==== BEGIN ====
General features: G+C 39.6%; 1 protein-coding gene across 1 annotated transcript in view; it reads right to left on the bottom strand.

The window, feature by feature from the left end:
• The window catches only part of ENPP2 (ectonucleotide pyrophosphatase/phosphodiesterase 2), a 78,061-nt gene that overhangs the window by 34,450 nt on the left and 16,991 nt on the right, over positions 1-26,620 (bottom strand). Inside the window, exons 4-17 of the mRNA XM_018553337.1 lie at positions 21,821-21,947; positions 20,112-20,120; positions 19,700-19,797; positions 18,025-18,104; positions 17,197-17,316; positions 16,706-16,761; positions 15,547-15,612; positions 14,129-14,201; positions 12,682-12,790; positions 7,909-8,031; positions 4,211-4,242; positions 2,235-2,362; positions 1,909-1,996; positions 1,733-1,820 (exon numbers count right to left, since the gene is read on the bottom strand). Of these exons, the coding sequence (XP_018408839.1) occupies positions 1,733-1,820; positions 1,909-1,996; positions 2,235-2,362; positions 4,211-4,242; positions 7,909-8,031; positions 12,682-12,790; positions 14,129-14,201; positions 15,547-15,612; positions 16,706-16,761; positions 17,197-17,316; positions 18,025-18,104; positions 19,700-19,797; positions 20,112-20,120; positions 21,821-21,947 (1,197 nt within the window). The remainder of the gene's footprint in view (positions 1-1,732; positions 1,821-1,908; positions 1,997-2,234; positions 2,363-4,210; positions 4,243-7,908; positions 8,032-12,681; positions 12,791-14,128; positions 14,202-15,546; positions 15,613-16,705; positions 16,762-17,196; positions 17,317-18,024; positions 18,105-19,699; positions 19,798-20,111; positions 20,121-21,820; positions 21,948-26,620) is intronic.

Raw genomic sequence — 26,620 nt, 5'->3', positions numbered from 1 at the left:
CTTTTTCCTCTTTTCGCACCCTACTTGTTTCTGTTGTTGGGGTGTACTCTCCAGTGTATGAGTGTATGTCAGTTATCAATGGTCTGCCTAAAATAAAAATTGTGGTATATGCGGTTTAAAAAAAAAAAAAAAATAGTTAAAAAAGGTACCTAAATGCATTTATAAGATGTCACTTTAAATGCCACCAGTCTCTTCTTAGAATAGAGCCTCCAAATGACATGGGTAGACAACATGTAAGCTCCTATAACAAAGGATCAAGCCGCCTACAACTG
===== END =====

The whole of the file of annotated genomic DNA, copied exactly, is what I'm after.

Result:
General features: G+C 39.6%; 1 protein-coding gene across 1 annotated transcript in view; it reads right to left on the bottom strand.

The window, feature by feature from the left end:
• The window catches only part of ENPP2 (ectonucleotide pyrophosphatase/phosphodiesterase 2), a 78,061-nt gene that overhangs the window by 34,450 nt on the left and 16,991 nt on the right, over positions 1-26,620 (bottom strand). Inside the window, exons 4-17 of the mRNA XM_018553337.1 lie at positions 21,821-21,947; positions 20,112-20,120; positions 19,700-19,797; positions 18,025-18,104; positions 17,197-17,316; positions 16,706-16,761; positions 15,547-15,612; positions 14,129-14,201; positions 12,682-12,790; positions 7,909-8,031; positions 4,211-4,242; positions 2,235-2,362; positions 1,909-1,996; positions 1,733-1,820 (exon numbers count right to left, since the gene is read on the bottom strand). Of these exons, the coding sequence (XP_018408839.1) occupies positions 1,733-1,820; positions 1,909-1,996; positions 2,235-2,362; positions 4,211-4,242; positions 7,909-8,031; positions 12,682-12,790; positions 14,129-14,201; positions 15,547-15,612; positions 16,706-16,761; positions 17,197-17,316; positions 18,025-18,104; positions 19,700-19,797; positions 20,112-20,120; positions 21,821-21,947 (1,197 nt within the window). The remainder of the gene's footprint in view (positions 1-1,732; positions 1,821-1,908; positions 1,997-2,234; positions 2,363-4,210; positions 4,243-7,908; positions 8,032-12,681; positions 12,791-14,128; positions 14,202-15,546; positions 15,613-16,705; positions 16,762-17,196; positions 17,317-18,024; positions 18,105-19,699; positions 19,798-20,111; positions 20,121-21,820; positions 21,948-26,620) is intronic.

Raw genomic sequence — 26,620 nt, 5'->3', positions numbered from 1 at the left:
CTTTTTCCTCTTTTCGCACCCTACTTGTTTCTGTTGTTGGGGTGTACTCTCCAGTGTATGAGTGTATGTCAGTTATCAATGGTCTGCCTAAAATAAAAATTGTGGTATATGCGGTTTAAAAAAAAAAAAAAAATAGTTAAAAAAGGTACCTAAATGCATTTATAAGATGTCACTTTAAATGCCACCAGTCTCTTCTTAGAATAGAGCCTCCAAATGACATGGGTAGACAACATGTAAGCTCCTATAACAAAGGATCAAGCCGCCTACAACTG